Kai Eide, the United Nations special representative, has asked Afghan officials to remove senior Taliban leaders from the U.N.’s list of terrorists, as well as ask the American military to speed its review of roughly 750 detainees. Under United Nations Resolution 1267, governments are obliged to freeze the bank accounts and prevent travel of those on the United Nations’ list of terrorists. Essentially, we will be giving senior Taliban officials access to money and freedom with the hope of possible future negotiation.



New York Times
January 24, 2010
Kabul, Afghanistan

The leader of the United Nations mission here called on Afghan officials to seek the removal of at least some senior Taliban leaders from the United Nations’ list of terrorists, as a first step toward opening direct negotiations with the insurgent group.

The United Nations' Kai Eide said he hoped that moves would help lead to talks between Afghan officials and Taliban leaders.

In an interview, Kai Eide, the United Nations special representative, also implored the American military to speed its review of the roughly 750 detainees in its military prisons here — another principal grievance of Taliban leaders. Until recently, the Americans were holding those prisoners at a makeshift detention center at Bagram Air Base and refusing to release their names.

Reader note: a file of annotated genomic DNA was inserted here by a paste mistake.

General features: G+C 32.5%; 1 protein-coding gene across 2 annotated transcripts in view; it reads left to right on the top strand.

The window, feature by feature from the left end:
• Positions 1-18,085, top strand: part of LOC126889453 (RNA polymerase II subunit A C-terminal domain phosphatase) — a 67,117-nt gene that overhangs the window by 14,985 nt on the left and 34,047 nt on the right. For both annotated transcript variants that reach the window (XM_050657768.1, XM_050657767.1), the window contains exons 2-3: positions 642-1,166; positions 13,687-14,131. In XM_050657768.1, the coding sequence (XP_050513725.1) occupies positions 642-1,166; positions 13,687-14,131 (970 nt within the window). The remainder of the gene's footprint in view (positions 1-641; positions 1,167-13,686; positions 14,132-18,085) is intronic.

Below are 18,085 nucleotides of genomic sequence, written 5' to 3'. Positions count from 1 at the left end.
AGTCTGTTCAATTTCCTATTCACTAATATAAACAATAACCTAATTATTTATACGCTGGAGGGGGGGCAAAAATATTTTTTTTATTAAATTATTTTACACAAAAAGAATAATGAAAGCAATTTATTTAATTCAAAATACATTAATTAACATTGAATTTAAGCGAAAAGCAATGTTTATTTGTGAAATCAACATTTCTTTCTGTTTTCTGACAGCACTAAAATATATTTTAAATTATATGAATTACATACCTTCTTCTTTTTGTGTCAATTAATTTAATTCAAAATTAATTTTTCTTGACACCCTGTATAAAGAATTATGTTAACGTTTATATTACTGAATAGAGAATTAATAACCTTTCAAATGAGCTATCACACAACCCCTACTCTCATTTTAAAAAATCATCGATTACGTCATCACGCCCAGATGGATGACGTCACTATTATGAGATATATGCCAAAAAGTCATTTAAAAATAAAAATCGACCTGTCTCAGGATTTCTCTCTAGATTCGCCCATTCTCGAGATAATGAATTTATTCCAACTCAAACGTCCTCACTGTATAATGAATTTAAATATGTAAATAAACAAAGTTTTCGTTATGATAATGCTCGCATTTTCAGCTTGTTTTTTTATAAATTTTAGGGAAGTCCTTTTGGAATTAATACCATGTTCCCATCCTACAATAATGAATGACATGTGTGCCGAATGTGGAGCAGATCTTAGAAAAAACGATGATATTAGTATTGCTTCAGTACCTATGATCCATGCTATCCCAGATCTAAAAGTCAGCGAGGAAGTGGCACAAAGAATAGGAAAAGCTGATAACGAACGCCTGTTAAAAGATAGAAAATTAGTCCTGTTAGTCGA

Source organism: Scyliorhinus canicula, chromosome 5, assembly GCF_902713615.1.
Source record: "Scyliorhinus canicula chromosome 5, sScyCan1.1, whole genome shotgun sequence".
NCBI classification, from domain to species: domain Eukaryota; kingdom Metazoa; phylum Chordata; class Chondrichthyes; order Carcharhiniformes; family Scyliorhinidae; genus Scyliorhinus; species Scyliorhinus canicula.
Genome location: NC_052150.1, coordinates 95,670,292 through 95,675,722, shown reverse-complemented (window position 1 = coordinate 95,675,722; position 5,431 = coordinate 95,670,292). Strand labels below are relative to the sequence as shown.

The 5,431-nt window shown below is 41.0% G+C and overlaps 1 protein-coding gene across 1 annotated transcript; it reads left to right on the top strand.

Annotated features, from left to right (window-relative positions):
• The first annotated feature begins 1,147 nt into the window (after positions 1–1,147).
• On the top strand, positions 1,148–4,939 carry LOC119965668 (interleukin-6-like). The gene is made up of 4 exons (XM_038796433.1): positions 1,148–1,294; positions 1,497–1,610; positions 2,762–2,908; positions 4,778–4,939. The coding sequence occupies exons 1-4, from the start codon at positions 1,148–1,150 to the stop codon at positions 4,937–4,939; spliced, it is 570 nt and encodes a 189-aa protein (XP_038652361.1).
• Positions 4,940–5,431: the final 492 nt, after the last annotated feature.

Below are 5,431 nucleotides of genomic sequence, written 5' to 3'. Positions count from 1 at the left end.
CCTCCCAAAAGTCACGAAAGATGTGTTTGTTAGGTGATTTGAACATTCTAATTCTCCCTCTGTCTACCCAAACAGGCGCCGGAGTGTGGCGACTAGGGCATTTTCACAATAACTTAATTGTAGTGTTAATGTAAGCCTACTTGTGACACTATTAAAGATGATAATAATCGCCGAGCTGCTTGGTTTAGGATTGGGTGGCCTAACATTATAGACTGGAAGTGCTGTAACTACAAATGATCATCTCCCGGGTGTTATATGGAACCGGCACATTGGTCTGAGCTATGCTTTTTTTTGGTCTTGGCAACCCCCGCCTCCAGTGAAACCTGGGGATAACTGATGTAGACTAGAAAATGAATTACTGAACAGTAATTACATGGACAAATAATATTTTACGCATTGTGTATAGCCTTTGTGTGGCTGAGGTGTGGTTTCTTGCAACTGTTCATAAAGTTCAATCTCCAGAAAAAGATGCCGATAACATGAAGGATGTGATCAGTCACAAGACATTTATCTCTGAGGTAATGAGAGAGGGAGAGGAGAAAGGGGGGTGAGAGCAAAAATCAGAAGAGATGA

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Two Men Flogged for 'Un-Islamic' Romance

Two young men were publically flogged for having “romantic relationships” that violate Shariah Law. One was caught flirting with a woman. The other had a secret marriage, which often occur in poor regions when a couple cannot afford a wedding. The al-Qaeda-linked Shebab group’s religious police runs the city. Sheikh Mohamed Moalim, a senior Shebab official from Kismayo, Somalia said, “The punishment was only to show that people will be held responsible for violating Sharia (Islamic law). We are here to correct deviant social behaviour and force the people to implement Sharia to the full.” The Shebab religious police also arrested several Somali men last week for shaving their beards, another violation of Shariah Law.



Gulf Times
January 11, 2010
Kismayo, Somalia

The Al-Qaeda-linked Shebab group’s religious police in the Somali city of Kismayo flogged a man for flirting and another for having a “secret marriage”, an official said yesterday.